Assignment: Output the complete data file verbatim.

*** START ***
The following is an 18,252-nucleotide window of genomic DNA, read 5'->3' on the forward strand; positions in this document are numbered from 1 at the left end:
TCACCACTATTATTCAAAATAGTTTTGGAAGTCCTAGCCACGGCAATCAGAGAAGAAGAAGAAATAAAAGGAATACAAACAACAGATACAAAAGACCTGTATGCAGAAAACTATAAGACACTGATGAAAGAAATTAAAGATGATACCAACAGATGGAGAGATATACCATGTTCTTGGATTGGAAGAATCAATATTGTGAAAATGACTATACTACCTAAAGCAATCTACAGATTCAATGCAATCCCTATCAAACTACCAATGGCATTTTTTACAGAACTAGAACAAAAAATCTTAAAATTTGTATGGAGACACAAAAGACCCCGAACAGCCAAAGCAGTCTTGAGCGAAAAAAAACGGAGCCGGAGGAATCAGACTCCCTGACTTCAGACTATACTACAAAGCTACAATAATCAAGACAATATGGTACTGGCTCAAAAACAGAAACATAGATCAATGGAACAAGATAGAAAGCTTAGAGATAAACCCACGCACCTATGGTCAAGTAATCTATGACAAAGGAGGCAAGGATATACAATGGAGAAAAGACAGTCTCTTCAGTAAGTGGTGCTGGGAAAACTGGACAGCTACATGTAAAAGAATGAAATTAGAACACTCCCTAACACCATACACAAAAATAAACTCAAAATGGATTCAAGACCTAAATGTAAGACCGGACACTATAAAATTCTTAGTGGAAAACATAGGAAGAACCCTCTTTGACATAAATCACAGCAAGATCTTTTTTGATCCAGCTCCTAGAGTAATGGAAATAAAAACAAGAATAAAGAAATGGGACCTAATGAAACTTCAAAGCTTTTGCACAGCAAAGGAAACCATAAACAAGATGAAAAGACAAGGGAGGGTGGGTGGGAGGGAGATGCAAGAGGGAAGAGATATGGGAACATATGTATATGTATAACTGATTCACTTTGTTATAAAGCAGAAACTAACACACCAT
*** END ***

The following is an 18,252-nucleotide window of genomic DNA, read 5'->3' on the forward strand; positions in this document are numbered from 1 at the left end:
TCACCACTATTATTCAAAATAGTTTTGGAAGTCCTAGCCACGGCAATCAGAGAAGAAGAAGAAATAAAAGGAATACAAACAACAGATACAAAAGACCTGTATGCAGAAAACTATAAGACACTGATGAAAGAAATTAAAGATGATACCAACAGATGGAGAGATATACCATGTTCTTGGATTGGAAGAATCAATATTGTGAAAATGACTATACTACCTAAAGCAATCTACAGATTCAATGCAATCCCTATCAAACTACCAATGGCATTTTTTACAGAACTAGAACAAAAAATCTTAAAATTTGTATGGAGACACAAAAGACCCCGAACAGCCAAAGCAGTCTTGAGCGAAAAAAAACGGAGCCGGAGGAATCAGACTCCCTGACTTCAGACTATACTACAAAGCTACAATAATCAAGACAATATGGTACTGGCTCAAAAACAGAAACATAGATCAATGGAACAAGATAGAAAGCTTAGAGATAAACCCACGCACCTATGGTCAAGTAATCTATGACAAAGGAGGCAAGGATATACAATGGAGAAAAGACAGTCTCTTCAGTAAGTGGTGCTGGGAAAACTGGACAGCTACATGTAAAAGAATGAAATTAGAACACTCCCTAACACCATACACAAAAATAAACTCAAAATGGATTCAAGACCTAAATGTAAGACCGGACACTATAAAATTCTTAGTGGAAAACATAGGAAGAACCCTCTTTGACATAAATCACAGCAAGATCTTTTTTGATCCAGCTCCTAGAGTAATGGAAATAAAAACAAGAATAAAGAAATGGGACCTAATGAAACTTCAAAGCTTTTGCACAGCAAAGGAAACCATAAACAAGATGAAAAGACAAGGGAGGGTGGGTGGGAGGGAGATGCAAGAGGGAAGAGATATGGGAACATATGTATATGTATAACTGATTCACTTTGTTATAAAGCAGAAACTAACACACCAT